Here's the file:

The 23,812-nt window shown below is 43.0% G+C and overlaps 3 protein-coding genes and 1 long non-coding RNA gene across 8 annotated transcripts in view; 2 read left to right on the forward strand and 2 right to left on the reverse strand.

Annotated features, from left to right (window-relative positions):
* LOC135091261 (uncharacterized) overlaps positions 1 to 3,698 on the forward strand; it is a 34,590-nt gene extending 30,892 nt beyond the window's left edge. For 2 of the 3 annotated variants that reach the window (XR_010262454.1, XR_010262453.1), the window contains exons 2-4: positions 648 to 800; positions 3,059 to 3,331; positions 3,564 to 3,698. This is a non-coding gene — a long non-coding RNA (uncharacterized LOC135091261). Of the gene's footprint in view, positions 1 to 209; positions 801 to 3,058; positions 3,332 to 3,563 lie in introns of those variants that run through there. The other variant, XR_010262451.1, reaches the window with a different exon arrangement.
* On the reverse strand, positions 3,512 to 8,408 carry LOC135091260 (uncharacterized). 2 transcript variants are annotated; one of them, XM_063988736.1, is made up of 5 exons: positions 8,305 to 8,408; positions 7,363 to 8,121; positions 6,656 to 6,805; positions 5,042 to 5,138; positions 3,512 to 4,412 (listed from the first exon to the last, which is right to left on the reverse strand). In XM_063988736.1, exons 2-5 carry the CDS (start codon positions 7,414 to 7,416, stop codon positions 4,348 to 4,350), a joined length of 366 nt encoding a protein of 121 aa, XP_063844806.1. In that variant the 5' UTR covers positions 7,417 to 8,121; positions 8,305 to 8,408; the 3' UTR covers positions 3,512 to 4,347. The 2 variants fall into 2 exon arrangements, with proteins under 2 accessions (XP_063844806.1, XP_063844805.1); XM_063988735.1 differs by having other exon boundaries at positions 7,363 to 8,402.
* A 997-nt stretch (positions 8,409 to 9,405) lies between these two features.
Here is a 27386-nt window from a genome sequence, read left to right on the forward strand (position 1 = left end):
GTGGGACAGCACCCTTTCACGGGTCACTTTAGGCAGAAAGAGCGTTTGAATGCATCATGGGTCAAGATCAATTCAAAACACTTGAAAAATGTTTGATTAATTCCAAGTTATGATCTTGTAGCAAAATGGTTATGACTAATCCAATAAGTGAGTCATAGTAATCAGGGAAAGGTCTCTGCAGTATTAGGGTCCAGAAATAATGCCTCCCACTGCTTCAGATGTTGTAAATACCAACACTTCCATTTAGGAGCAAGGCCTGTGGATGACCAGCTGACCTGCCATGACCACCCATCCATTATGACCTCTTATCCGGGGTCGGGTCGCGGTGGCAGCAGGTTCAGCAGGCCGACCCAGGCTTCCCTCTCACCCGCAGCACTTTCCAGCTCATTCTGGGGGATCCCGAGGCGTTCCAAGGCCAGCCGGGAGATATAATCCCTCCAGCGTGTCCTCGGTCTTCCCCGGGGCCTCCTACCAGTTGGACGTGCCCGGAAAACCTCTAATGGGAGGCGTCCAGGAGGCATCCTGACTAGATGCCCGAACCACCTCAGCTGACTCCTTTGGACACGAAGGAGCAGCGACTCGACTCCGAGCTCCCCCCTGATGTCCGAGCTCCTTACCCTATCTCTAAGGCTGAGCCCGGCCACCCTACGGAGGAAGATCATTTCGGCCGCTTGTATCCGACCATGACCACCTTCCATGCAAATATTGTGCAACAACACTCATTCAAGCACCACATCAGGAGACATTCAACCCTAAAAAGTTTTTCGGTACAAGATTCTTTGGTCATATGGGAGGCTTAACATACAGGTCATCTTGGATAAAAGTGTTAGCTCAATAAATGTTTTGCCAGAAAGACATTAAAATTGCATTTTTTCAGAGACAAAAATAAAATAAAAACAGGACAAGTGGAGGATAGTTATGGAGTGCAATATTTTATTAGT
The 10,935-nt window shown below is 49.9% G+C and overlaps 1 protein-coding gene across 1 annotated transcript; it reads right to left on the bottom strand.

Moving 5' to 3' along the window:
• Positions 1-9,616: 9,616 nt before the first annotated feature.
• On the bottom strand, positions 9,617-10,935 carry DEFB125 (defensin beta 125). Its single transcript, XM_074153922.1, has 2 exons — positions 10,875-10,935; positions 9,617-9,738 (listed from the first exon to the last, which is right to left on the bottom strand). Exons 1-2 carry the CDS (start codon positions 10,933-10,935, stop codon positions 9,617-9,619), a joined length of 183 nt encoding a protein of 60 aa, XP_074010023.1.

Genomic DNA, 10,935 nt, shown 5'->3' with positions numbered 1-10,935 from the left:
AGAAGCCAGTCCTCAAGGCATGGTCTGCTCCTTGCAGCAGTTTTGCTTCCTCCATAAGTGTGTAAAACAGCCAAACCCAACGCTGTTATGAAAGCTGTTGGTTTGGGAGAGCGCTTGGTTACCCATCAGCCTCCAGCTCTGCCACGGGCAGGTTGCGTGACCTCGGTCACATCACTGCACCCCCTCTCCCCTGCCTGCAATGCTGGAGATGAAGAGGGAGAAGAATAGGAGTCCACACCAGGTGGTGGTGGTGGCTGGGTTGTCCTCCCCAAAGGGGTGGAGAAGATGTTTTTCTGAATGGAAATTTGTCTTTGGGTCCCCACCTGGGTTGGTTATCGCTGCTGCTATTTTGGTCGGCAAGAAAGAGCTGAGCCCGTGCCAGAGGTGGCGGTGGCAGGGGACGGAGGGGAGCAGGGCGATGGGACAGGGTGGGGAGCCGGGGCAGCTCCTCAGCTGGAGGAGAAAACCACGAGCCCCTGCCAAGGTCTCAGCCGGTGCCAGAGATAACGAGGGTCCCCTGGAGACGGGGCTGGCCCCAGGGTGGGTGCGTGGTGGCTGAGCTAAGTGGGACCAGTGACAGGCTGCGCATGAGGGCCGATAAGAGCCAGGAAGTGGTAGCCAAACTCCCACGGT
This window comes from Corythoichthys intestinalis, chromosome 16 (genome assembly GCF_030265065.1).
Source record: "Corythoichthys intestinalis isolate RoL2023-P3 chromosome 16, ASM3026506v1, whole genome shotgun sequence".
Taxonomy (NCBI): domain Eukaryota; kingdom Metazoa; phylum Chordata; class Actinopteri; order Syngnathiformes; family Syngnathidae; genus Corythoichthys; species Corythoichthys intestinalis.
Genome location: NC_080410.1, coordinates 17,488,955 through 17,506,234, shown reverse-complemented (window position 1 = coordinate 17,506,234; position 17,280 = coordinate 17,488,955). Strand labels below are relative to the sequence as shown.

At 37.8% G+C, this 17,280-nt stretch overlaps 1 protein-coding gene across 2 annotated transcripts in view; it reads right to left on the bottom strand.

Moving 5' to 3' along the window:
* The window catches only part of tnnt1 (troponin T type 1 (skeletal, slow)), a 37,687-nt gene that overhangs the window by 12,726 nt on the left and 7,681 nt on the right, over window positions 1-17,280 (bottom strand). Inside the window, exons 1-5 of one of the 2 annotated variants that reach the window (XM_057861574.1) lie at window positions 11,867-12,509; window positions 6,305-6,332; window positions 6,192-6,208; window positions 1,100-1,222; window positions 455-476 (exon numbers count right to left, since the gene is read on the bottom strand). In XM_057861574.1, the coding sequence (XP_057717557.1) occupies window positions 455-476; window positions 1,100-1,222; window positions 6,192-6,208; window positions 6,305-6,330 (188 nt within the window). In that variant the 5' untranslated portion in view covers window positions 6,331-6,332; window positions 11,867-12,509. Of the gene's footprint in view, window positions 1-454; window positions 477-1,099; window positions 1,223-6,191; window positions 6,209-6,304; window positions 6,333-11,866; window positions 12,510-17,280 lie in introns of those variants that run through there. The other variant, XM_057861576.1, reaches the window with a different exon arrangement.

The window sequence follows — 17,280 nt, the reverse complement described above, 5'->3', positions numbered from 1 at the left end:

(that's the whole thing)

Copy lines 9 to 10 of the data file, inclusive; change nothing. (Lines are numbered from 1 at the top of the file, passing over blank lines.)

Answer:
Moving 5' to 3' along the window:
• Positions 1-9,616: 9,616 nt before the first annotated feature.